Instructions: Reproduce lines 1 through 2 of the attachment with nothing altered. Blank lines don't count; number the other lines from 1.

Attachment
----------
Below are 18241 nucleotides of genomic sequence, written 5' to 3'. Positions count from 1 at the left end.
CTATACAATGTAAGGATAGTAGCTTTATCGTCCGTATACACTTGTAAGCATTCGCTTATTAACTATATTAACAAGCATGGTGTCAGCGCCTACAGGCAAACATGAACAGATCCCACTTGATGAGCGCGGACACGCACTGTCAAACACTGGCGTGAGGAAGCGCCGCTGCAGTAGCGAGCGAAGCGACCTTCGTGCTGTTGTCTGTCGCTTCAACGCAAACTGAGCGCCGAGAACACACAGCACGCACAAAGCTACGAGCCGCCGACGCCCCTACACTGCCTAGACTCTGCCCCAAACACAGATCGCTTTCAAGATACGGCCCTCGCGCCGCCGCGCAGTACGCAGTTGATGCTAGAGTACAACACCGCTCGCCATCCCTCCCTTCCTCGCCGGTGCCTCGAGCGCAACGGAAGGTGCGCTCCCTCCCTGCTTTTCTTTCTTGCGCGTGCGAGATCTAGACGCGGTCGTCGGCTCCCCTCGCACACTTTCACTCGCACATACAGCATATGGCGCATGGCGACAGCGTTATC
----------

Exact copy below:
Below are 18241 nucleotides of genomic sequence, written 5' to 3'. Positions count from 1 at the left end.
CTATACAATGTAAGGATAGTAGCTTTATCGTCCGTATACACTTGTAAGCATTCGCTTATTAACTATATTAACAAGCATGGTGTCAGCGCCTACAGGCAAACATGAACAGATCCCACTTGATGAGCGCGGACACGCACTGTCAAACACTGGCGTGAGGAAGCGCCGCTGCAGTAGCGAGCGAAGCGACCTTCGTGCTGTTGTCTGTCGCTTCAACGCAAACTGAGCGCCGAGAACACACAGCACGCACAAAGCTACGAGCCGCCGACGCCCCTACACTGCCTAGACTCTGCCCCAAACACAGATCGCTTTCAAGATACGGCCCTCGCGCCGCCGCGCAGTACGCAGTTGATGCTAGAGTACAACACCGCTCGCCATCCCTCCCTTCCTCGCCGGTGCCTCGAGCGCAACGGAAGGTGCGCTCCCTCCCTGCTTTTCTTTCTTGCGCGTGCGAGATCTAGACGCGGTCGTCGGCTCCCCTCGCACACTTTCACTCGCACATACAGCATATGGCGCATGGCGACAGCGTTATC